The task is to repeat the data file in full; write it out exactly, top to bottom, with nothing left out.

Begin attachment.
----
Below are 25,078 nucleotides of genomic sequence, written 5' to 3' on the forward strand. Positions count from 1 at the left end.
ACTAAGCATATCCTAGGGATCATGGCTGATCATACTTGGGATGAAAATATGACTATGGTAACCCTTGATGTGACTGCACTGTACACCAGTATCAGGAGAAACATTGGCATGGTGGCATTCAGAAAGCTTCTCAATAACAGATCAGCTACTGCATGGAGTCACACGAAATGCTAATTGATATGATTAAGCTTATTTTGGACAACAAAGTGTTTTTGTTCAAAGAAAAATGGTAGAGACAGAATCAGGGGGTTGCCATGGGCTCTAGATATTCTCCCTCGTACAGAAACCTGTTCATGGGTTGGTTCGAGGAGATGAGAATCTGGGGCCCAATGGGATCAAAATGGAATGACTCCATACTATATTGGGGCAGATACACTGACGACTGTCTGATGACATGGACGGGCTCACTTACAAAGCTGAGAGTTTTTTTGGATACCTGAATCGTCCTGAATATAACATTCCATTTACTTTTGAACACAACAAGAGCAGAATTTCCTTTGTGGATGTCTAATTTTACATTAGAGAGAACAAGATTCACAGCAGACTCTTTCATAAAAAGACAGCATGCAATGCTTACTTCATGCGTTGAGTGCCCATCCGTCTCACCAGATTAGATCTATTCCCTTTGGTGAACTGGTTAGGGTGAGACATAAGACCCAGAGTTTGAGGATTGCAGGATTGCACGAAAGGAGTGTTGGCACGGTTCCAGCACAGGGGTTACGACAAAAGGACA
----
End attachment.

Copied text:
Below are 25,078 nucleotides of genomic sequence, written 5' to 3' on the forward strand. Positions count from 1 at the left end.
ACTAAGCATATCCTAGGGATCATGGCTGATCATACTTGGGATGAAAATATGACTATGGTAACCCTTGATGTGACTGCACTGTACACCAGTATCAGGAGAAACATTGGCATGGTGGCATTCAGAAAGCTTCTCAATAACAGATCAGCTACTGCATGGAGTCACACGAAATGCTAATTGATATGATTAAGCTTATTTTGGACAACAAAGTGTTTTTGTTCAAAGAAAAATGGTAGAGACAGAATCAGGGGGTTGCCATGGGCTCTAGATATTCTCCCTCGTACAGAAACCTGTTCATGGGTTGGTTCGAGGAGATGAGAATCTGGGGCCCAATGGGATCAAAATGGAATGACTCCATACTATATTGGGGCAGATACACTGACGACTGTCTGATGACATGGACGGGCTCACTTACAAAGCTGAGAGTTTTTTTGGATACCTGAATCGTCCTGAATATAACATTCCATTTACTTTTGAACACAACAAGAGCAGAATTTCCTTTGTGGATGTCTAATTTTACATTAGAGAGAACAAGATTCACAGCAGACTCTTTCATAAAAAGACAGCATGCAATGCTTACTTCATGCGTTGAGTGCCCATCCGTCTCACCAGATTAGATCTATTCCCTTTGGTGAACTGGTTAGGGTGAGACATAAGACCCAGAGTTTGAGGATTGCAGGATTGCACGAAAGGAGTGTTGGCACGGTTCCAGCACAGGGGTTACGACAAAAGGACA